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伯恩光學與聯業集團如何利用自動化生產引領行業發展 (只有英文版本)
2017年08月18日
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At Biel Crystal Manufactory’s Huizhou plant in Guangdong province, two robotic arms work round the clock, uploading and offloading the smartphones modules. They are part of the automation process that the world’s largest producer of cover glass has adopted to deliver 4 million pieces of products a day. Less than 100 kilometres away in the adjacent city of Dongguan, TAL Group, one of the world’s largest dress shirt makers, has also automated its production process and capitalised on technology for product innovation. The two are among numerous Hong Kong manufacturing pioneers that have embraced the digitalisation of manufacturing and brought the “smart factory” created under the so-called Industry 4.0 into their businesses to better compete globally. More importantly, their successful transformation gives the manufacturing sector, once a crucial growth driver of the city’s economy and production base to many overseas brands, a new lease of life. In so doing, the transformation mitigates the pressures of labour shortage and rising wages.

 

 “Forty per cent of our manufacturing activities are automated,” said Biel’s chairman Yeung Kin-man, whose company produces glass cover used in two of every three of Apple’s iPhones sold in the world. Biel is also the supplier of glass screens for Samsung’s smartphones, and for devices made by Huawei Technologies, Oppo and Vivo. It is the screen maker for Yota Phone, a Russian smartphone that boasts the world’s first dual-screen model. The phone was presented as a gift by Russian President Vladimir Putin to Chinese President Xi Jinping during their 2014 meeting at the Asia-Pacific Economic Cooperation (APEC) forum in Beijing. “We have been investing in research and development over the past decade,” said Yeung.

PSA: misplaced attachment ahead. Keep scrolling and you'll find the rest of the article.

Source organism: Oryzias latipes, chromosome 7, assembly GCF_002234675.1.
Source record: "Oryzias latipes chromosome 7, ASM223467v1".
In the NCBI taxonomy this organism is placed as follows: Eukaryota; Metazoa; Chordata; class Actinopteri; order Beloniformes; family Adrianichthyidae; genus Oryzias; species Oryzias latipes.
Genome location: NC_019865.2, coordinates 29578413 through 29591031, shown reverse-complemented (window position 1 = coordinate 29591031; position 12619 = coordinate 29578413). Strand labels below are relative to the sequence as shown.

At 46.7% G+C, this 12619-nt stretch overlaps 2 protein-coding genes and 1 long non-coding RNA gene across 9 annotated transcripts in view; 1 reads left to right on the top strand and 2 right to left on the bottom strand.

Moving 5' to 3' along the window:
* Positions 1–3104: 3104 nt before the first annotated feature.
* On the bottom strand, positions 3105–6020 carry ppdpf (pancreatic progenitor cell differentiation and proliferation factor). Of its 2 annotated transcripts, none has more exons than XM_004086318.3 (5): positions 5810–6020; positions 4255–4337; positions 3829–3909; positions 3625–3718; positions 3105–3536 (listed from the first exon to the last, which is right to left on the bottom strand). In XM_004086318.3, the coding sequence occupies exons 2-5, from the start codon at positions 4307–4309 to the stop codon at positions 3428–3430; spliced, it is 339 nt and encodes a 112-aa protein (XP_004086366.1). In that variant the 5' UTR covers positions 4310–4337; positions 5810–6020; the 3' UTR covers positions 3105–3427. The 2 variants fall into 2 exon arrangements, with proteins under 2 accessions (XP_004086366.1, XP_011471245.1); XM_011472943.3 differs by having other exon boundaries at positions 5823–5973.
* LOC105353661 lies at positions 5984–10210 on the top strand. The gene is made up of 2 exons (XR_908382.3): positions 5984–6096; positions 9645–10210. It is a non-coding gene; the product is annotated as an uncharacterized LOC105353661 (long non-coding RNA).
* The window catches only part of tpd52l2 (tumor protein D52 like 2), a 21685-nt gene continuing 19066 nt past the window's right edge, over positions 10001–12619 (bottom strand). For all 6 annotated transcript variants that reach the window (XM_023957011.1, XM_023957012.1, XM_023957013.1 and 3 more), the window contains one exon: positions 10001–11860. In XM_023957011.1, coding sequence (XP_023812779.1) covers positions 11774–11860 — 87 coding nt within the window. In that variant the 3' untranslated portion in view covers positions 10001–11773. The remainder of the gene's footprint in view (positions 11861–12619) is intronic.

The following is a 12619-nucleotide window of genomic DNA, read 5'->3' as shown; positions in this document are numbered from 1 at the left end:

TAL manufactures 60 million pieces of garments in a year for well-known brands, including Brooks Brothers, J.Crew and Thomas Pink. “How do we make ourselves competitive ? We differentiate ourselves by not being low-cost manufacturers,” said Lee. “We did two things: one is production innovation and the other is supply chain management.” The 70-year-old company boasts of the technology to produce 100 per cent cotton non-iron shirts and garments that don’t leave sweat marks. It also holds a patent for pucker free garment and has developed the water repellent technology for fabrics. On its supply chain management, TAL has implemented an efficient vendor managed inventory (VMI) system whereby it takes full responsibility in maintaining the inventory of its customers, responsible for generating purchase orders and delivering freely to the customers. “We have an internal R&D team that makes sure we run as efficiently as possible.” said Lee. “We can get data from each store of our customers to know what they have sold everyday, that’s all technology-related.” But Lee said technology was not what they were proudest of, it was sustainability that came with their operations. 

 

Above content is from the published article in the "South China Morning Post - Hong Kong innovators" on 13 August 2017. To read the full article, please visit here.